native site, equipment, and software plans Testing team, or outdated and to confirm the accuracy
of a bare-bones nature merely to get through Physical/personnel security team, and of the process needed to recover each
the crisis until the local site can be restored. Procurement team.5 system that has suffered from the disaster
disruption. Indeed, the disaster recov-
Establishing Roles and Moreover, the DRP and its included ery implementation team must test the
Responsibilities strategies must recognize the possible various systems after recovery to ensure
It is not enough merely to make con- need for multiple teams performing sim- that a DRP has performed as expected.
tingency strategy plans for information ilar functions, for example, specialized In this regard, end-to-end disaster recov-
backup, alternative sites, and hardware application and software systems that ery exercises should be considered to
and software acquisition and replacement; each needs its own dedicated team. And, provide a realistic readiness status and
the planning must also include designated assuming the occasion for activating the bring out any complexities, intricacies,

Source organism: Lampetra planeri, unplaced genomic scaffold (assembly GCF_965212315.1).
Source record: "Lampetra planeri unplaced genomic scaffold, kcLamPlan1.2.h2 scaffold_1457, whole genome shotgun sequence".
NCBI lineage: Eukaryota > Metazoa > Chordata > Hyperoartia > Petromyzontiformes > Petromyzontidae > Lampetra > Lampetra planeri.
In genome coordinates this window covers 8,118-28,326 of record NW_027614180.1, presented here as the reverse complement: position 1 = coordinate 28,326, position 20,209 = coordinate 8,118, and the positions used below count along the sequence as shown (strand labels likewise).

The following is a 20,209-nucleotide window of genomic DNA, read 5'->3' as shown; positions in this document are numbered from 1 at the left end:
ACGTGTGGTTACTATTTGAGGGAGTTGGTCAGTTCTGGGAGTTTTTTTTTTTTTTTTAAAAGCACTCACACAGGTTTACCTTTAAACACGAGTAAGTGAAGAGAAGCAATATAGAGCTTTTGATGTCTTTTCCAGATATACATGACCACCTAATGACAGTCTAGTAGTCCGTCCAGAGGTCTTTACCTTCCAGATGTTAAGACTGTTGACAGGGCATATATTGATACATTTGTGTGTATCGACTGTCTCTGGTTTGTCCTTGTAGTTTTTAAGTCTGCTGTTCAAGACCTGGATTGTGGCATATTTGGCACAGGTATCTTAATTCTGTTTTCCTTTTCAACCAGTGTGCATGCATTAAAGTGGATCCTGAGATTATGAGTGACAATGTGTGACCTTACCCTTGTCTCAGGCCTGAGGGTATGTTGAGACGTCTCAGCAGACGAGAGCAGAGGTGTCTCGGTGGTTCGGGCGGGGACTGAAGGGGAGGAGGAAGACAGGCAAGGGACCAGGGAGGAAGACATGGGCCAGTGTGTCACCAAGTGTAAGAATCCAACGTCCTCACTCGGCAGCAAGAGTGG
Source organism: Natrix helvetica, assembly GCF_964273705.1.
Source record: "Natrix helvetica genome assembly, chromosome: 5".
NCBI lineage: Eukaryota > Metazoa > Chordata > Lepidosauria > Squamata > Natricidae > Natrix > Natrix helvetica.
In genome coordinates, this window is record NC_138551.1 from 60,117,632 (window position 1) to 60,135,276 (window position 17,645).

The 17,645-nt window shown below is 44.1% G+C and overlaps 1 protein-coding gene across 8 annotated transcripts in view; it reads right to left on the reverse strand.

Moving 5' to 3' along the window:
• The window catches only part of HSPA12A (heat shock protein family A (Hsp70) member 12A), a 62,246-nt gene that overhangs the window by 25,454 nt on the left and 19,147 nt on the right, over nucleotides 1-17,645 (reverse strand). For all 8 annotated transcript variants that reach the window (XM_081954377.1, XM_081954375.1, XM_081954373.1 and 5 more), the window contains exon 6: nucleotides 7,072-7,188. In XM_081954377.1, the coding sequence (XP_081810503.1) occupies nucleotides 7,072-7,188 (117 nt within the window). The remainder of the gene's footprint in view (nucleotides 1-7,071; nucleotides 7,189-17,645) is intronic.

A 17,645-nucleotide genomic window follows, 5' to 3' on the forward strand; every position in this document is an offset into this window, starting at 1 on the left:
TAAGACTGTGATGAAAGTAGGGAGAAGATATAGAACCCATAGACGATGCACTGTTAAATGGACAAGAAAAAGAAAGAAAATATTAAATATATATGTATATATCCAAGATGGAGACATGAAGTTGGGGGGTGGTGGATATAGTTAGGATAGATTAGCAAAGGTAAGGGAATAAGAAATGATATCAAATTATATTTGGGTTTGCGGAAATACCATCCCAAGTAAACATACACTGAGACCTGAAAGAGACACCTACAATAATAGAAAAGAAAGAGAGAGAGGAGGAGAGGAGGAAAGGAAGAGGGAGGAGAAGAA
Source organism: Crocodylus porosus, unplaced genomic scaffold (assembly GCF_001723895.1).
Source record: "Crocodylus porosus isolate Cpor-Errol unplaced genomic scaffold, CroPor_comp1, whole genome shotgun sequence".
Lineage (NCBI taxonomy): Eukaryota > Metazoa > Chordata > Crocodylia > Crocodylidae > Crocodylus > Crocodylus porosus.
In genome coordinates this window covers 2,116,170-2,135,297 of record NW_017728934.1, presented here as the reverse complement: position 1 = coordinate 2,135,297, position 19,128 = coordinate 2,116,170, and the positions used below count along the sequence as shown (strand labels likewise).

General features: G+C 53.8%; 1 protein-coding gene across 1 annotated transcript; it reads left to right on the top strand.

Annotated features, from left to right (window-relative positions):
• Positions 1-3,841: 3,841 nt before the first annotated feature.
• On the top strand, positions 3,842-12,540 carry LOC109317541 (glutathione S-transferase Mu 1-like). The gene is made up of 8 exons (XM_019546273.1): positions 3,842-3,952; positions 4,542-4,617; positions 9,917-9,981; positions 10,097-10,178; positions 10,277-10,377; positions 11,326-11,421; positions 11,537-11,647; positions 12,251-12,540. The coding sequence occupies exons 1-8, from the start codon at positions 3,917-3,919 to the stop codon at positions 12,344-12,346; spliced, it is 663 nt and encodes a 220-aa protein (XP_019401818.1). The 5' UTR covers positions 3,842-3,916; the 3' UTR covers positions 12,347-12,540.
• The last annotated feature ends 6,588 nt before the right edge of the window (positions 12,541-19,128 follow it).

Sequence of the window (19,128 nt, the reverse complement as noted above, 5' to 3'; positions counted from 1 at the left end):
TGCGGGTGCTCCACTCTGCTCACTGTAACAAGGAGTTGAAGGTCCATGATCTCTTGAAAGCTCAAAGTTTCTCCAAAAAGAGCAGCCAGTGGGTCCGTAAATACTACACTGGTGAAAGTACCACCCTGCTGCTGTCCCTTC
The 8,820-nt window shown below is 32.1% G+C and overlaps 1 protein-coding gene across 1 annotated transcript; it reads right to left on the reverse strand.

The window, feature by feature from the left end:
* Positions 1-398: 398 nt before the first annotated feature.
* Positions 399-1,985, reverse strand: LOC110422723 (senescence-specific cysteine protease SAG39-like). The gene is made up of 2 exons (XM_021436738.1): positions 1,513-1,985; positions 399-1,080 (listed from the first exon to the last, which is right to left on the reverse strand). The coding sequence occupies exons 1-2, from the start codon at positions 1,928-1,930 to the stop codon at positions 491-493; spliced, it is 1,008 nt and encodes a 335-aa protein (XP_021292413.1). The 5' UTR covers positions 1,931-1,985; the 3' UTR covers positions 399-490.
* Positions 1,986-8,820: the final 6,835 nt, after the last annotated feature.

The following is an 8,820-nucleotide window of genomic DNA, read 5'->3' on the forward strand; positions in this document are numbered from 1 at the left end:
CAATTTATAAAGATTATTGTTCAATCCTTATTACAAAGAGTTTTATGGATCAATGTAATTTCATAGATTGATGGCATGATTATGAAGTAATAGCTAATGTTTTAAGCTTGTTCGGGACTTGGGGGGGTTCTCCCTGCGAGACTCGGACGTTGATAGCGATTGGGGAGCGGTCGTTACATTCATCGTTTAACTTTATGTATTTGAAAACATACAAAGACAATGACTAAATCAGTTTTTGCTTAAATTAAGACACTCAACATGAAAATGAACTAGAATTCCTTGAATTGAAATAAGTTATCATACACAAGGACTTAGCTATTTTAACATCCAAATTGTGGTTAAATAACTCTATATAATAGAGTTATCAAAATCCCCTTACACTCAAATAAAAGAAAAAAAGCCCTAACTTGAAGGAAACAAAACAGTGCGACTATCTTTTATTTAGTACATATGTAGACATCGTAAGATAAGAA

teams to implement the various strate- team is a disaster that disrupts communi- or imperfections in the plans for recov-
giesteams that are trained and ready to cations through normal office channels, ering multiple systems in the case of a
respond to the minor or major incident the disaster recovery team coordinators widespread catastrophe.6 Thorough prep-
that has triggered implementation of the must have alternative means to contact aration and coordination involve a great
DRP. These teams may include, but are members of their teams, such as home deal of planning from all the participating
not limited to: address, cell phone, personal e-mail, and teams. Mini tests and some end-to-end
contact information for a close friend or testing of various components will give
Management team, relative that is likely to have access to the best opportunity of identifying poten-